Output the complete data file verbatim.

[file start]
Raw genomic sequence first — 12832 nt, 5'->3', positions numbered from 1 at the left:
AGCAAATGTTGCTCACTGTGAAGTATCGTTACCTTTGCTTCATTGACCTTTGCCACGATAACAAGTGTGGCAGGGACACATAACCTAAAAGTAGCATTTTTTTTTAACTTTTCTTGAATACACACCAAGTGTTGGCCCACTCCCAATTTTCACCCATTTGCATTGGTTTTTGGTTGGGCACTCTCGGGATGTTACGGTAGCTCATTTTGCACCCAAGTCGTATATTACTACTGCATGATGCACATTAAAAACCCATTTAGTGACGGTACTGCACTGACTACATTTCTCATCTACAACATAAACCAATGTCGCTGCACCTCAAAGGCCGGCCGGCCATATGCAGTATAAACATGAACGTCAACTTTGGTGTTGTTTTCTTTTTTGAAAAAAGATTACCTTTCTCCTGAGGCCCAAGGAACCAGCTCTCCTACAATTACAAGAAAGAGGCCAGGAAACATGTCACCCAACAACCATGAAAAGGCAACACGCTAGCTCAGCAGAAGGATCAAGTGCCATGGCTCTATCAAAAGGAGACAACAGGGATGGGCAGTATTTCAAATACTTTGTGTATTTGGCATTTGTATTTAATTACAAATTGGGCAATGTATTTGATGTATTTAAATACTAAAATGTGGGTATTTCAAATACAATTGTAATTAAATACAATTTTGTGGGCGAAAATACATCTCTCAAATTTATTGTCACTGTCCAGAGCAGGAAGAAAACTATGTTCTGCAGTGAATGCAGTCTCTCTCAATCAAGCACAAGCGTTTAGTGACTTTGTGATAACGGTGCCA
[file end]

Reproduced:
Raw genomic sequence first — 12832 nt, 5'->3', positions numbered from 1 at the left:
AGCAAATGTTGCTCACTGTGAAGTATCGTTACCTTTGCTTCATTGACCTTTGCCACGATAACAAGTGTGGCAGGGACACATAACCTAAAAGTAGCATTTTTTTTTAACTTTTCTTGAATACACACCAAGTGTTGGCCCACTCCCAATTTTCACCCATTTGCATTGGTTTTTGGTTGGGCACTCTCGGGATGTTACGGTAGCTCATTTTGCACCCAAGTCGTATATTACTACTGCATGATGCACATTAAAAACCCATTTAGTGACGGTACTGCACTGACTACATTTCTCATCTACAACATAAACCAATGTCGCTGCACCTCAAAGGCCGGCCGGCCATATGCAGTATAAACATGAACGTCAACTTTGGTGTTGTTTTCTTTTTTGAAAAAAGATTACCTTTCTCCTGAGGCCCAAGGAACCAGCTCTCCTACAATTACAAGAAAGAGGCCAGGAAACATGTCACCCAACAACCATGAAAAGGCAACACGCTAGCTCAGCAGAAGGATCAAGTGCCATGGCTCTATCAAAAGGAGACAACAGGGATGGGCAGTATTTCAAATACTTTGTGTATTTGGCATTTGTATTTAATTACAAATTGGGCAATGTATTTGATGTATTTAAATACTAAAATGTGGGTATTTCAAATACAATTGTAATTAAATACAATTTTGTGGGCGAAAATACATCTCTCAAATTTATTGTCACTGTCCAGAGCAGGAAGAAAACTATGTTCTGCAGTGAATGCAGTCTCTCTCAATCAAGCACAAGCGTTTAGTGACTTTGTGATAACGGTGCCA